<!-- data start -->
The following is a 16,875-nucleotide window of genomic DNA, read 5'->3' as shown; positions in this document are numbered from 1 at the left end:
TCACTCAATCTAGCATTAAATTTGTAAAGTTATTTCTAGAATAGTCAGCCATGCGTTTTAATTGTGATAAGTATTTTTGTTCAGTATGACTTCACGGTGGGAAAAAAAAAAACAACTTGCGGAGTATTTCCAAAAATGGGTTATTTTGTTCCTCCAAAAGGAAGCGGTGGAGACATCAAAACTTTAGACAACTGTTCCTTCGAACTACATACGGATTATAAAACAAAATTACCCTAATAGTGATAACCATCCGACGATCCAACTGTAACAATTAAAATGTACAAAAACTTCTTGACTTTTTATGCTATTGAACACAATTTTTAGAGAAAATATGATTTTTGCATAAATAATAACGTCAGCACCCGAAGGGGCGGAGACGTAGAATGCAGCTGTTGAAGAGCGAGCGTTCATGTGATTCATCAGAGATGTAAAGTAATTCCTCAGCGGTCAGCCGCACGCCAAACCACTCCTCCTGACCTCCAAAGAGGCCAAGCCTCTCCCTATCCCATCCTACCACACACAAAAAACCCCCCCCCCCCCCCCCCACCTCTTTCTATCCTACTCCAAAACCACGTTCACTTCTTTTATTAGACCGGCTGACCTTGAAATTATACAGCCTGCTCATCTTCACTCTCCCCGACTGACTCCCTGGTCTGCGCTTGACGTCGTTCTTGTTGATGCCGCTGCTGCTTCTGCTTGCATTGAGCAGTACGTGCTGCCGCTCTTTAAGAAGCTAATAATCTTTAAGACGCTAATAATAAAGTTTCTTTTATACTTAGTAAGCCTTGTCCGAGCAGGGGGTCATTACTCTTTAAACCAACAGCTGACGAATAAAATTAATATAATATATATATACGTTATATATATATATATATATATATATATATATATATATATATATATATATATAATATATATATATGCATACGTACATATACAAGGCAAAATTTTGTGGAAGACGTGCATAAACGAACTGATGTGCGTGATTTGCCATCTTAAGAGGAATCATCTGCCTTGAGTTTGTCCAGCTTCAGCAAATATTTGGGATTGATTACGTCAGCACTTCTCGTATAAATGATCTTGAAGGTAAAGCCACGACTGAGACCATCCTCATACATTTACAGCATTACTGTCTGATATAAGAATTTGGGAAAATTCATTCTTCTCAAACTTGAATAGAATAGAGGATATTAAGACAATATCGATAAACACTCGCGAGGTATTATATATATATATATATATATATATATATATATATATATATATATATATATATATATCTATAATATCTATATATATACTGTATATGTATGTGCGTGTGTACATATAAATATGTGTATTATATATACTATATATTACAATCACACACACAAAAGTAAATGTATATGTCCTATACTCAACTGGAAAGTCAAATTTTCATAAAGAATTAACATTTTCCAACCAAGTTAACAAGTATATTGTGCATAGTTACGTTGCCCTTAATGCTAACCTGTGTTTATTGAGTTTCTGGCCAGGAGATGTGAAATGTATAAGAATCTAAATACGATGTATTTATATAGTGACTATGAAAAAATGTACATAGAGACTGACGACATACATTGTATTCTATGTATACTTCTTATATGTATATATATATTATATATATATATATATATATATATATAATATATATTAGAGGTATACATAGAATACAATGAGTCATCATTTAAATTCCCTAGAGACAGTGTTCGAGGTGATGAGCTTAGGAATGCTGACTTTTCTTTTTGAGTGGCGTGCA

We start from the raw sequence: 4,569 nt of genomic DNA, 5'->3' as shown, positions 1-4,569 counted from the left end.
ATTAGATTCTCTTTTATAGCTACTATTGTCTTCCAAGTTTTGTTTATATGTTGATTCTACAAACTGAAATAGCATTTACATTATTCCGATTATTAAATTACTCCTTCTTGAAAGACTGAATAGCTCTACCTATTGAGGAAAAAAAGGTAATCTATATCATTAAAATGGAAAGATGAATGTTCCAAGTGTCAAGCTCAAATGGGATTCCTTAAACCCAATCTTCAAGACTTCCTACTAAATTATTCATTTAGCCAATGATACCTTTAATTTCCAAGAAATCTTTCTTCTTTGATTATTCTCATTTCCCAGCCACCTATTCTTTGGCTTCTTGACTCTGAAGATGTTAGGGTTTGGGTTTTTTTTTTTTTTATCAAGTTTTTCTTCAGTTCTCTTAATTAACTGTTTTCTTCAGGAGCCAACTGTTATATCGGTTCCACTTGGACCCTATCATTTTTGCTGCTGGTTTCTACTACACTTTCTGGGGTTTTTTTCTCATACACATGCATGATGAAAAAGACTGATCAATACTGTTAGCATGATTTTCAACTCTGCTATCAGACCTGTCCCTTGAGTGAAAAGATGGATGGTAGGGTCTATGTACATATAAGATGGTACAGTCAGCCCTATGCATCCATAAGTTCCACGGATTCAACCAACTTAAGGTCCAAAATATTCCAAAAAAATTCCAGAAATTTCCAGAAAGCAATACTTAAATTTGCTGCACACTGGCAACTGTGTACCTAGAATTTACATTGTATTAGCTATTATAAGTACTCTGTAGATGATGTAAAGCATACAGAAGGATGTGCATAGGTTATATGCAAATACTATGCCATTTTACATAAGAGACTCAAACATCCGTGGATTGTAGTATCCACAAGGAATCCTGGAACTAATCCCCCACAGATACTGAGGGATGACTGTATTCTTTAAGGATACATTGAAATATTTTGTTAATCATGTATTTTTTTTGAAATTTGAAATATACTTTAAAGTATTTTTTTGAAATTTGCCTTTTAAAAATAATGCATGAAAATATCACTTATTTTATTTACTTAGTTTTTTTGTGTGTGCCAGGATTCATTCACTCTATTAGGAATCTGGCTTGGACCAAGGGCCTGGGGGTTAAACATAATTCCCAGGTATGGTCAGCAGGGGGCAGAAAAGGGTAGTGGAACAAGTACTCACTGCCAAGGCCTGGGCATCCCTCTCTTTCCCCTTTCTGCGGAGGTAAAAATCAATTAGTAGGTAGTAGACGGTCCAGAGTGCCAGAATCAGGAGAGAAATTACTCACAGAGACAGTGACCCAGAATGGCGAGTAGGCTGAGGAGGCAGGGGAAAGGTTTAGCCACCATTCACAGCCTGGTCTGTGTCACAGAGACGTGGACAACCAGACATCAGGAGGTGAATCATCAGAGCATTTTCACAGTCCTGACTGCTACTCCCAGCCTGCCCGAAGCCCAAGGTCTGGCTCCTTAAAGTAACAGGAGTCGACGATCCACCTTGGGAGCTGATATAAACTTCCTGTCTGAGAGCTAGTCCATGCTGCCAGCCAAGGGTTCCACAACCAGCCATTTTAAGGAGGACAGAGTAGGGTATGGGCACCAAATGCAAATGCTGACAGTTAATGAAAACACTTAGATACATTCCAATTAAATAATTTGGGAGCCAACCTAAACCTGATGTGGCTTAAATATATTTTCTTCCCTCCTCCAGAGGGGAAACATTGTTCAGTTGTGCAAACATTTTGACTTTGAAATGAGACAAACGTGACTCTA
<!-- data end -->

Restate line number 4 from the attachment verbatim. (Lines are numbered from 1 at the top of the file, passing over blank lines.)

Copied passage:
ATTAGATTCTCTTTTATAGCTACTATTGTCTTCCAAGTTTTGTTTATATGTTGATTCTACAAACTGAAATAGCATTTACATTATTCCGATTATTAAATTACTCCTTCTTGAAAGACTGAATAGCTCTACCTATTGAGGAAAAAAAGGTAATCTATATCATTAAAATGGAAAGATGAATGTTCCAAGTGTCAAGCTCAAATGGGATTCCTTAAACCCAATCTTCAAGACTTCCTACTAAATTATTCATTTAGCCAATGATACCTTTAATTTCCAAGAAATCTTTCTTCTTTGATTATTCTCATTTCCCAGCCACCTATTCTTTGGCTTCTTGACTCTGAAGATGTTAGGGTTTGGGTTTTTTTTTTTTTTATCAAGTTTTTCTTCAGTTCTCTTAATTAACTGTTTTCTTCAGGAGCCAACTGTTATATCGGTTCCACTTGGACCCTATCATTTTTGCTGCTGGTTTCTACTACACTTTCTGGGGTTTTTTTCTCATACACATGCATGATGAAAAAGACTGATCAATACTGTTAGCATGATTTTCAACTCTGCTATCAGACCTGTCCCTTGAGTGAAAAGATGGATGGTAGGGTCTATGTACATATAAGATGGTACAGTCAGCCCTATGCATCCATAAGTTCCACGGATTCAACCAACTTAAGGTCCAAAATATTCCAAAAAAATTCCAGAAATTTCCAGAAAGCAATACTTAAATTTGCTGCACACTGGCAACTGTGTACCTAGAATTTACATTGTATTAGCTATTATAAGTACTCTGTAGATGATGTAAAGCATACAGAAGGATGTGCATAGGTTATATGCAAATACTATGCCATTTTACATAAGAGACTCAAACATCCGTGGATTGTAGTATCCACAAGGAATCCTGGAACTAATCCCCCACAGATACTGAGGGATGACTGTATTCTTTAAGGATACATTGAAATATTTTGTTAATCATGTATTTTTTTTGAAATTTGAAATATACTTTAAAGTATTTTTTTGAAATTTGCCTTTTAAAAATAATGCATGAAAATATCACTTATTTTATTTACTTAGTTTTTTTGTGTGTGCCAGGATTCATTCACTCTATTAGGAATCTGGCTTGGACCAAGGGCCTGGGGGTTAAACATAATTCCCAGGTATGGTCAGCAGGGGGCAGAAAAGGGTAGTGGAACAAGTACTCACTGCCAAGGCCTGGGCATCCCTCTCTTTCCCCTTTCTGCGGAGGTAAAAATCAATTAGTAGGTAGTAGACGGTCCAGAGTGCCAGAATCAGGAGAGAAATTACTCACAGAGACAGTGACCCAGAATGGCGAGTAGGCTGAGGAGGCAGGGGAAAGGTTTAGCCACCATTCACAGCCTGGTCTGTGTCACAGAGACGTGGACAACCAGACATCAGGAGGTGAATCATCAGAGCATTTTCACAGTCCTGACTGCTACTCCCAGCCTGCCCGAAGCCCAAGGTCTGGCTCCTTAAAGTAACAGGAGTCGACGATCCACCTTGGGAGCTGATATAAACTTCCTGTCTGAGAGCTAGTCCATGCTGCCAGCCAAGGGTTCCACAACCAGCCATTTTAAGGAGGACAGAGTAGGGTATGGGCACCAAATGCAAATGCTGACAGTTAATGAAAACACTTAGATACATTCCAATTAAATAATTTGGGAGCCAACCTAAACCTGATGTGGCTTAAATATATTTTCTTCCCTCCTCCAGAGGGGAAACATTGTTCAGTTGTGCAAACATTTTGACTTTGAAATGAGACAAACGTGACTCTA